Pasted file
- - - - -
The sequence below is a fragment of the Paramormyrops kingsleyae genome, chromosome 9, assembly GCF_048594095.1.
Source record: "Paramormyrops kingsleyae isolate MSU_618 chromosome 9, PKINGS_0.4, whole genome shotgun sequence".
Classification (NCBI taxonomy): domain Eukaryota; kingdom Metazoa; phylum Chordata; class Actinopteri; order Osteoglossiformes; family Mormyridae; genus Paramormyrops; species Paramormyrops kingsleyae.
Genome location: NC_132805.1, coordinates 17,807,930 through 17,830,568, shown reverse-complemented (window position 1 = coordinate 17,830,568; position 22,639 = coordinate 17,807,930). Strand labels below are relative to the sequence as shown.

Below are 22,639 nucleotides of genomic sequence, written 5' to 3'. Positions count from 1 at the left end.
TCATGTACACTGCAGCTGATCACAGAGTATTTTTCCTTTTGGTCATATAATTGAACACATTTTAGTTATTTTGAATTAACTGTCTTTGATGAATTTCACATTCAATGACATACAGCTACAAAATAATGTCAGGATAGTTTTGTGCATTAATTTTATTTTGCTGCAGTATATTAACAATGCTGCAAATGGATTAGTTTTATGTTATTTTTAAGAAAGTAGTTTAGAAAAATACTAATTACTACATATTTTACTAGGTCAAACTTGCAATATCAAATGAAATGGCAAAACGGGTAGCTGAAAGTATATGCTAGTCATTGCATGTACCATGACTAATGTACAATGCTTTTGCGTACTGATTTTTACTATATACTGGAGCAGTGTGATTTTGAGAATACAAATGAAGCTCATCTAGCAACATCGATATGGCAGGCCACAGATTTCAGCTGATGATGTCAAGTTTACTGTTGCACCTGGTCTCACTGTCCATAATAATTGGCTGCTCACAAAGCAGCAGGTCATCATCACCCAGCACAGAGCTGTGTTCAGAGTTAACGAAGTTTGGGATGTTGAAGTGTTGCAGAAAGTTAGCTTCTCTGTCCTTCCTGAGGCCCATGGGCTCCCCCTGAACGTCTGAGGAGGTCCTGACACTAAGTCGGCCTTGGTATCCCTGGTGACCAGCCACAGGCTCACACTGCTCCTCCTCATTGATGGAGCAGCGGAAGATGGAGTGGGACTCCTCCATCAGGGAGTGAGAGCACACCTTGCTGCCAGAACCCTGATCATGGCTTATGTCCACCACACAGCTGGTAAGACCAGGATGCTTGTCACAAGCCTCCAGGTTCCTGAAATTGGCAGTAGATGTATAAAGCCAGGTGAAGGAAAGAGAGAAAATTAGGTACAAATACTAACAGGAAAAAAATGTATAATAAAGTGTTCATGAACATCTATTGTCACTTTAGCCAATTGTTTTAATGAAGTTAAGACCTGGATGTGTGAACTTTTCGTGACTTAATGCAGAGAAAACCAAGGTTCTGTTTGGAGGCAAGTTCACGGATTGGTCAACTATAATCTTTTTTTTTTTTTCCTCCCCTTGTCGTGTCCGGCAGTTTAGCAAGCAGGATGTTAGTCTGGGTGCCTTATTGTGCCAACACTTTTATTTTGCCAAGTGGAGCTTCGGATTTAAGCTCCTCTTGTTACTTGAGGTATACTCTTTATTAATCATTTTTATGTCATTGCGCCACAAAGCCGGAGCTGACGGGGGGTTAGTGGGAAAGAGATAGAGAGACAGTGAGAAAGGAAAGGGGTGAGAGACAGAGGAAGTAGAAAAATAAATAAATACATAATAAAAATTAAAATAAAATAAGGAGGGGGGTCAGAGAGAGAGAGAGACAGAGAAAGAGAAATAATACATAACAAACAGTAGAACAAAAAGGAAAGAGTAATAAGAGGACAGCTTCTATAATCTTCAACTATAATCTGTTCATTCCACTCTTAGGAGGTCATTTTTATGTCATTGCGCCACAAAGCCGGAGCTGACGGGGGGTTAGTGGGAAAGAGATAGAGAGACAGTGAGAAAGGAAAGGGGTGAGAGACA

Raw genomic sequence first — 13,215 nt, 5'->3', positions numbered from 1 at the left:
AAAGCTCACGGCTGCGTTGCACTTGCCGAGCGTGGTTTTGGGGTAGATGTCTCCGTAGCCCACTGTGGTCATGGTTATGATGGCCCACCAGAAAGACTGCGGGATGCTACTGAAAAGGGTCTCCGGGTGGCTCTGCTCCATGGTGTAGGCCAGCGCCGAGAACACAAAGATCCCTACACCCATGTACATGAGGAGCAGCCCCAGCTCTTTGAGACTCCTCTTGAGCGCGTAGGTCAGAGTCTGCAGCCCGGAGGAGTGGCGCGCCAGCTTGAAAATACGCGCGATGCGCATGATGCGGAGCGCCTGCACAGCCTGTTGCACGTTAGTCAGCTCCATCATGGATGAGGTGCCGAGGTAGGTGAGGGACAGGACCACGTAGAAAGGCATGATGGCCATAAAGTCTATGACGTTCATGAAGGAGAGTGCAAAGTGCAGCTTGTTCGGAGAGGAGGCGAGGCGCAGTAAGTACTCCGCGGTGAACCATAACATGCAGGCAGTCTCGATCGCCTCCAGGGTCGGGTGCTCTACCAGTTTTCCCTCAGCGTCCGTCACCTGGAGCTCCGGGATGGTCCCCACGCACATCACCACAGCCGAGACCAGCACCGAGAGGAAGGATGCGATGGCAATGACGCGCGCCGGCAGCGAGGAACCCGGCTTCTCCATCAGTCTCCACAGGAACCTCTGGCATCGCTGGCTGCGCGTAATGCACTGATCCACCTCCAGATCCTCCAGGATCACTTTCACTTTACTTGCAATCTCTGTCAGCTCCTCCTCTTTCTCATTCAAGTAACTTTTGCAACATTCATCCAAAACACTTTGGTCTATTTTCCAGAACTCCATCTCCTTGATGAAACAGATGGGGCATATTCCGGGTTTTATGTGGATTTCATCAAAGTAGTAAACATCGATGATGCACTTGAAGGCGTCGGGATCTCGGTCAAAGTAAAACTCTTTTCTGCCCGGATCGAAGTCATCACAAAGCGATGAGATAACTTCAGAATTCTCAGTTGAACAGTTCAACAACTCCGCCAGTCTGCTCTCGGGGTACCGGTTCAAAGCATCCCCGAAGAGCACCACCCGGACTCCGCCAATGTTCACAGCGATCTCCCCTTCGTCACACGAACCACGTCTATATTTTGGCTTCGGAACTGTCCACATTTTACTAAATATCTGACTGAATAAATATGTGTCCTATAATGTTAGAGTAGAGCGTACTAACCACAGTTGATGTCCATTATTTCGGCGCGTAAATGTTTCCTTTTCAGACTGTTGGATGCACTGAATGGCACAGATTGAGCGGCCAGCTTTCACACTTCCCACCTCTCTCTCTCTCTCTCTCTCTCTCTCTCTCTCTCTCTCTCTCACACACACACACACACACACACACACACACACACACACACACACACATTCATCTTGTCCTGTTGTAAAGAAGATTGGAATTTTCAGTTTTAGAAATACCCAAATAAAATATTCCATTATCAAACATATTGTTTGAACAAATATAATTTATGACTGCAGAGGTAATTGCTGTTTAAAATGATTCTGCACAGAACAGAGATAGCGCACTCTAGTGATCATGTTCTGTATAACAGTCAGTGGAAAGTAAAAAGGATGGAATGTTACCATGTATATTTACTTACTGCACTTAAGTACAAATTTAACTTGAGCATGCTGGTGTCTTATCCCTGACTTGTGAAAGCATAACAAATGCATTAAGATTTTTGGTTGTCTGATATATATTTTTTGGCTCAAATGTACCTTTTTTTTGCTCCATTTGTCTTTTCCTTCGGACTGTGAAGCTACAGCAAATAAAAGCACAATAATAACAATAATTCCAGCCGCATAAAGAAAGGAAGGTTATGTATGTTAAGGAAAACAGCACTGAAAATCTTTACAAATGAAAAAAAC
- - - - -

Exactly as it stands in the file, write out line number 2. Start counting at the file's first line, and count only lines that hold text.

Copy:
Source record: "Paramormyrops kingsleyae isolate MSU_618 chromosome 9, PKINGS_0.4, whole genome shotgun sequence".